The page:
Imagine the scenario: Half of China's rural households buy new TVs, redecorate with modern furniture or rebuild their homes with bricks and steel, while dreaming of sending their children to university.
The rural area has a mass potential for change and the direction and consumption trends adopted by the approximate 200 million families across the nation is expected to help sustain China's slowing economy.
The State Council has recently repeated the strategy of "further tapping the consumption potential in China's massive rural regions" when it reported to the National People's Congress on its economic policy portfolio for the next half of the year.
The move is a timely policy adjustment as China's investment- and trade-driven economy has already faced hurdles at home and abroad. It also is in line with the government's aim of improving the welfare of farmers.
Recently the government has taken measures in rural regions to improve infrastructure and rural productivities. In 2007 alone, the central government allocated 420 billion yuan from the treasury for rural development, a sum which is almost equal to total government spending in rural areas between 1998 to 2003.
As a result, many farmers in China's 2,800 counties have benefited from the large funds received from the central government. Much of the money has been channeled into providing new schools and hospitals in towns and villages as well as being used to improve infrastructure.
"This has brought new life for the rural regions as it has created many jobs for rural surplus labors," said Guo Hongmei, an official from Sichuan's mountainous Tongjiang county.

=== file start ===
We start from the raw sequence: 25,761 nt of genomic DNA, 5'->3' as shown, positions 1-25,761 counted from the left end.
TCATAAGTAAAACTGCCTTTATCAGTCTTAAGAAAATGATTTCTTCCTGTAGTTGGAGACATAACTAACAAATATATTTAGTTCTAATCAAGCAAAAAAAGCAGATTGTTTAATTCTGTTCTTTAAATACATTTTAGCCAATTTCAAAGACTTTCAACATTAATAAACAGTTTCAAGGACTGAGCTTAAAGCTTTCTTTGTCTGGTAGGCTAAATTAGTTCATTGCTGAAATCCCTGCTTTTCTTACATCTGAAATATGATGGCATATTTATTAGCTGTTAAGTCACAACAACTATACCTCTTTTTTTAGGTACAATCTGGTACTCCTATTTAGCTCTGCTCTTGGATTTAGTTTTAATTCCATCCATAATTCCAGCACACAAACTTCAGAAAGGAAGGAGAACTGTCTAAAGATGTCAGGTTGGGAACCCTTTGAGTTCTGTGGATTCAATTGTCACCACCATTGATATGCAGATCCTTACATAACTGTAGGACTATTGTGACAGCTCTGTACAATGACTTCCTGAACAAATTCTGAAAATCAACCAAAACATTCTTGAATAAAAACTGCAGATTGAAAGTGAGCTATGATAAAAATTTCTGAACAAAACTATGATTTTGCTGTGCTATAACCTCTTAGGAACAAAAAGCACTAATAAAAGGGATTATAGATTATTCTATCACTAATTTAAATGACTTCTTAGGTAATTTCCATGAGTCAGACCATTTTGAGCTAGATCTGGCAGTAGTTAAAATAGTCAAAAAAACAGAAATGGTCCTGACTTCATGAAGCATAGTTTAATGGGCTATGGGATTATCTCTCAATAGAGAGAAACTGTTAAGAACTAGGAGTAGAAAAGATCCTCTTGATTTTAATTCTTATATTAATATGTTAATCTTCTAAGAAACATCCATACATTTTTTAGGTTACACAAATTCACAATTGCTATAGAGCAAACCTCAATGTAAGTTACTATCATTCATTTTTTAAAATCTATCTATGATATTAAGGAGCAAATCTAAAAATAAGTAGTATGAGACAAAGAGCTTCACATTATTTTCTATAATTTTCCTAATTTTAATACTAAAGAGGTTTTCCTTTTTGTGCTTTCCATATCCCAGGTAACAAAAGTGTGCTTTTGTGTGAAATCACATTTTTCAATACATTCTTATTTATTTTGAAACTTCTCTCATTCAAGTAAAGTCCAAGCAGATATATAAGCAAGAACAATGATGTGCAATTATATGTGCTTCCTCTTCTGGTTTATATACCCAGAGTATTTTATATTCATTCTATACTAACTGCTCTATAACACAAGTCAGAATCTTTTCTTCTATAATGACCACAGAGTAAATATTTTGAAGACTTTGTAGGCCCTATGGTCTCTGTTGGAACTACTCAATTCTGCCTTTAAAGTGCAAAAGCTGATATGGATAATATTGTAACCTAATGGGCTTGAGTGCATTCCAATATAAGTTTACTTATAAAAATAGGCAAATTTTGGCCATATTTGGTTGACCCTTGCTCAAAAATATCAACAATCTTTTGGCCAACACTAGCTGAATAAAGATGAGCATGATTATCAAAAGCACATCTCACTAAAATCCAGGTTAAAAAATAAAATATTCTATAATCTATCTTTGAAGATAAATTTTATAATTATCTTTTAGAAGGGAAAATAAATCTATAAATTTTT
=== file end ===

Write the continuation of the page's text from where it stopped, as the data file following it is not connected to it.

She said most of Tongjiang's farmers have benefited from the rural cooperative healthcare scheme.
In 2004 lack of finance for medical treatment was the cause of 26 percent of all deaths in the county. Today the figure is 5 percent.
"Many farmers I encounter these days have plans to rebuild their homes," said Guo.
The central government has massively expanded its expenditure in agricultural and rural social undertakings with a 30 percent year-on-year increase this year, reaching a record high of 562.5 billion yuan. This should be used to boost agricultural productivities, increase the farmers' income and improve the farmer's living conditions in the villages.
Following a 9.5 percent annual increase last year, Agriculture Minister Sun Zhengcai said per capita income for people in China's rural areas rose 10.3 percent in the first half of this year, the greatest increase in four years. This is the result of the skyrocketing producer price index, the rising payment of migrant labor and the growth of subsidies paid to the country's farmers.
However, compared with urbanites, the income level for farmers is still low. With the urban per capita net income at 13,786 yuan, against 4,140 yuan in the countryside, the ratio was 3.3:1 last year, the highest since China launched its reform and opening-up policy in 1978.
Furthermore, farmers will also be effected by the price hikes. Currently, a ton of steel is priced at 5,500 yuan, representing a 30 percent rise from last year. Other materials have also experienced different degrees of price hikes.
"The farmers are calculating again and again how much they will spend on their new houses," said Guo from Tongjiang county, adding that on average a new house in a rural region cost about 100,000 yuan.
"That's still a big sum for the average rural household in my county," Guo said.
Source: China Daily